VH1 aims new reality shows at Black Female Viewers

Instead of lewd antics from “Flavor of Love” standout Tiffany “New York” Pollard or that toxic spill of “Charm School” women, the network is now interested in transformative experiences from celebrities, such as third season “American Idol” winner Fantasia Barrino or rapper Sandy “Pepa” Denton from Salt-N-Pepa. The evolution is already proving successful.

Premieres earlier this year of “Fantasia for Real” and “Let’s Talk About Pep” topped that same week’s third season debut of “Celebrity Rehab” and episodes of the seedy dating shows “For the Love of Ray J” and “Frank the Entertainer in a Basement Affair,” which starred “I Love New York” reject Frank Maresca searching for love from his parent’s basement.

“The new VH1 shows offer a different take on the black reality TV star,” says Imani Perry, a professor at Princeton University’s Center for African American Studies. “These are images of wealthy black families. These shows may potentially be less stereotypic because they present a different, higher status black image.”

Bill Graff, an analyst for cable media analysis firm CableU, says the strategy isn’t a surefire winner. While the new shows are targeted to an underserved audience, they require more of an investment from viewers, especially if they don’t care about the personal lives of such B-list celebrities as Chilli and Brandy, or any of those “Basketball Wives.”

“It’s a little bit more of a leap for VH1 viewers than ‘Flavor of Love,’ ‘Rock of Love’ and the other shows,” says Graff. “Anyone who watches VH1 definitely knows and is entertained by Flavor Flav and New York. Anyone who is familiar with hip-hop from the past 25 years knows Pepa from Salt-N-Pepa, but they may not necessarily care about her love life.”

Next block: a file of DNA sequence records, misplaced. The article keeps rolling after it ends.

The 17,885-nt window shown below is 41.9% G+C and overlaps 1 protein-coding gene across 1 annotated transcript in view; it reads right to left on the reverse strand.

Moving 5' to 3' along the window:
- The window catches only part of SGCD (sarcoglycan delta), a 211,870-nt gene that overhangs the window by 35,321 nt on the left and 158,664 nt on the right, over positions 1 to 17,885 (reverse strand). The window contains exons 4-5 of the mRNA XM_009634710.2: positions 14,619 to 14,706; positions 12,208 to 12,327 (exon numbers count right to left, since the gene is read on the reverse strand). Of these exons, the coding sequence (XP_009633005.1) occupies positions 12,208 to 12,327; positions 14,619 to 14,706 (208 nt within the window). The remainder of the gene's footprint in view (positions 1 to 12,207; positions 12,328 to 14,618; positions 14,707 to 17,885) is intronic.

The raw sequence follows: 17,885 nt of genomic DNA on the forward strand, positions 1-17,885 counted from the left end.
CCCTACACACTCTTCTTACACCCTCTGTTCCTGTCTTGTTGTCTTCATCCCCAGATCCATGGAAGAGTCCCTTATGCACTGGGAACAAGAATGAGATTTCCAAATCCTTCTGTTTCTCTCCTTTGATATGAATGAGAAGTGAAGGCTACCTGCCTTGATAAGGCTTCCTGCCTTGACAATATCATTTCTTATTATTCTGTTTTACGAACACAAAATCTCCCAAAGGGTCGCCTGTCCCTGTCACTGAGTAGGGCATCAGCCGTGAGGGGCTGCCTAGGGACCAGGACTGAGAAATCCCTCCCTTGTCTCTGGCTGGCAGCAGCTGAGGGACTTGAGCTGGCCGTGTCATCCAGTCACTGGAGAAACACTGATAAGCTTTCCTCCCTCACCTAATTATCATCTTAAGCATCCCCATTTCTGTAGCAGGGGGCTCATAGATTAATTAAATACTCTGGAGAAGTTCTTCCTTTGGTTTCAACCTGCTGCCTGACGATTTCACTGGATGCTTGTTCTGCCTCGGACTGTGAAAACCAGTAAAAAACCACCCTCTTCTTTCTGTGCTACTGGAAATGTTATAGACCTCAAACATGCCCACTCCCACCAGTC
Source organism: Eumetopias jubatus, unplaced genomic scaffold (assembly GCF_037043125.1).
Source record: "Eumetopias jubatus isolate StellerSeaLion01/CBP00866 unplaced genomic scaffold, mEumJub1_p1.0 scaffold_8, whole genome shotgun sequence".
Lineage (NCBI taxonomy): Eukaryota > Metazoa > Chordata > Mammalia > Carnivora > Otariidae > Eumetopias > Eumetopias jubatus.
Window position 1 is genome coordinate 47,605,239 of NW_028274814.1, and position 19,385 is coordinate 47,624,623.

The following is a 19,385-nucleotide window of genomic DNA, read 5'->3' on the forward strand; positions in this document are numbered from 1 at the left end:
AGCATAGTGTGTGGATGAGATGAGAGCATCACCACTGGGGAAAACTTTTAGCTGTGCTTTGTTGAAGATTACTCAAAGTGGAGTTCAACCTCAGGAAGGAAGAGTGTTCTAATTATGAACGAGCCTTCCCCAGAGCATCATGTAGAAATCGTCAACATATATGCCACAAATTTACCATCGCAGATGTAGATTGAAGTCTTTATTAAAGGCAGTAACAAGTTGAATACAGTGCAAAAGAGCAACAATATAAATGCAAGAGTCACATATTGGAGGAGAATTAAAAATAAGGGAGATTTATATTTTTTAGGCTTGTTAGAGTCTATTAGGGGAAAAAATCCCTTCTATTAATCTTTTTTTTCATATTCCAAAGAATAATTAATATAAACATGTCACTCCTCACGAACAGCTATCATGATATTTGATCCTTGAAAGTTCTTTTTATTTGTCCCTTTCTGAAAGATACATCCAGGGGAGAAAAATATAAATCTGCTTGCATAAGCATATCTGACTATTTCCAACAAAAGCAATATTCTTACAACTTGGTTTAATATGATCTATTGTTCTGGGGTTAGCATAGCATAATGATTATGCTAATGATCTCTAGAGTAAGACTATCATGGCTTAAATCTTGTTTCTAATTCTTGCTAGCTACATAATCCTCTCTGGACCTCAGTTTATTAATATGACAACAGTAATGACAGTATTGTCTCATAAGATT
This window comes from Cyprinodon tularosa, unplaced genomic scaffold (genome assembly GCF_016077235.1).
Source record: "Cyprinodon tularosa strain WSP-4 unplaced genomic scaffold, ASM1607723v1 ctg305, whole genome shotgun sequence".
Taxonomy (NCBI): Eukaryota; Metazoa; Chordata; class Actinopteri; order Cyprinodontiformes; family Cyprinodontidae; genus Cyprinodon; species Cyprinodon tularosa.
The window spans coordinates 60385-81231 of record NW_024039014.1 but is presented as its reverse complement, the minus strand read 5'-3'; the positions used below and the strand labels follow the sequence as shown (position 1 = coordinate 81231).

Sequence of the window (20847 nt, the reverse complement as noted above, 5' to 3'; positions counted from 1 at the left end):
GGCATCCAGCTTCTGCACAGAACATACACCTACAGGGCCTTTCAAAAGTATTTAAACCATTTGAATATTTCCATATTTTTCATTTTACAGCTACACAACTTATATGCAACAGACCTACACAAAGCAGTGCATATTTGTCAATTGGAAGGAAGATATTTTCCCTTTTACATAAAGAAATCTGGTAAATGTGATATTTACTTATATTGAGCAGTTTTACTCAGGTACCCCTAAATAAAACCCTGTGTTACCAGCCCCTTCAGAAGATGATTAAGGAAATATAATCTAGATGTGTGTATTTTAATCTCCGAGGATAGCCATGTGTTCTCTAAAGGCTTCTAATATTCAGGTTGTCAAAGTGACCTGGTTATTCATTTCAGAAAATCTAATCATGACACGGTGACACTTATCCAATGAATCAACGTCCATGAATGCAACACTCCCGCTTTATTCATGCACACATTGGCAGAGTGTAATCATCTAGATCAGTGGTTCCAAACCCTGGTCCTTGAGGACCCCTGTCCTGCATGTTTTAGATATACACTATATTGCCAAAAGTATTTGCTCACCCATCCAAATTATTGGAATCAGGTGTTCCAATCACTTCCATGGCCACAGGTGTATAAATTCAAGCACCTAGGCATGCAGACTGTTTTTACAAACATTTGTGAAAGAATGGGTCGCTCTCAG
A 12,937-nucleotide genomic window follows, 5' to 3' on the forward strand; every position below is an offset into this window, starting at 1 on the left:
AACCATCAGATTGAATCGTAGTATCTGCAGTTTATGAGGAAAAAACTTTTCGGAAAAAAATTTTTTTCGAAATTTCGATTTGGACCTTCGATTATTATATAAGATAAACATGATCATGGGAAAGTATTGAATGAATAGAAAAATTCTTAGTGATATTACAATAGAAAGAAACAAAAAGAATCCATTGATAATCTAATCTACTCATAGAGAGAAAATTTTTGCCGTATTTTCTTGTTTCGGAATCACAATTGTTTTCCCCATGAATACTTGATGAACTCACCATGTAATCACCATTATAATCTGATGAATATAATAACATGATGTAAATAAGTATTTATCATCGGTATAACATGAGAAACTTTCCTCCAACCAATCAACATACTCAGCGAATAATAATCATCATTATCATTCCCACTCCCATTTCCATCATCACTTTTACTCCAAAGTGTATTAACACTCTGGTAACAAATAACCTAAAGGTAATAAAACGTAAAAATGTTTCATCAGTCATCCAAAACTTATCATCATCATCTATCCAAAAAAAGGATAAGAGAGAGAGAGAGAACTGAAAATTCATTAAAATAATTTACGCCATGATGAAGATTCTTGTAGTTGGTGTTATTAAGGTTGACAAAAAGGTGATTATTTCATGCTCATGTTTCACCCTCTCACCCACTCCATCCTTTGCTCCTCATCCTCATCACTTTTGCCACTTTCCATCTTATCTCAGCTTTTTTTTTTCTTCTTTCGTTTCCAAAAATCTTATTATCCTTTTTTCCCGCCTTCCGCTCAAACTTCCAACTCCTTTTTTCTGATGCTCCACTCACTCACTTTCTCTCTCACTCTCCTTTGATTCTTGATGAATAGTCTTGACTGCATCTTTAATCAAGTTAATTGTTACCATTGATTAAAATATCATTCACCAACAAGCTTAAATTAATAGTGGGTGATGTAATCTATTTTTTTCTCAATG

It’s not as if VH1 is becoming BET, whose own affluent African-American docu-soap “Baldwin Hills” has been around for three seasons. The majority of VH1 series, such as “Celebrity Fit Club,” “Sober House” and “Tough Love Couples,” feature multiracial casts, as do mainstream network reality shows such as “The Amazing Race,” “Survivor” and “American Idol.” However, the new trio of shows with predominantly black stars will be scheduled together on Sundays.

“It’s strange, because it almost feels like a different type of segregation,” says actor-comedian Victor Varnado, who directed and starred with other black comedians in “The Awkward Comedy Show,” Comedy Central’s offbeat comedy special debuting April 9. “It’s like this is where the black people can watch their black programming on this night.”

VH1 notes that while the network’s black-centric shows are most popular with African-American women, they attract viewers of all ethnicities and backgrounds. The popularity of Bravo’s “The Real Housewives of Atlanta” proved that a reality show featuring a mostly black cast can cross ethnic lines and become a cultural phenomenon.

That doesn’t mean this glitzy new breed is free of the stereotypes that have long plagued cable reality TV shows. Critics point to the continued inclusion of such black stereotypes as the gold-digging woman, the hypersexual and irresponsible man, and cast members prone to raging behavior and violence as a way to gratify viewers’ voyeuristic desires.

“The choices that are made by producers, editors and performers in unscripted television to satisfy these audience desires are deliberate,” says Princeton University’s Perry. “We think we are getting something real, but what we are getting is an effort to satisfy our curiosity and feed our assumptions.”

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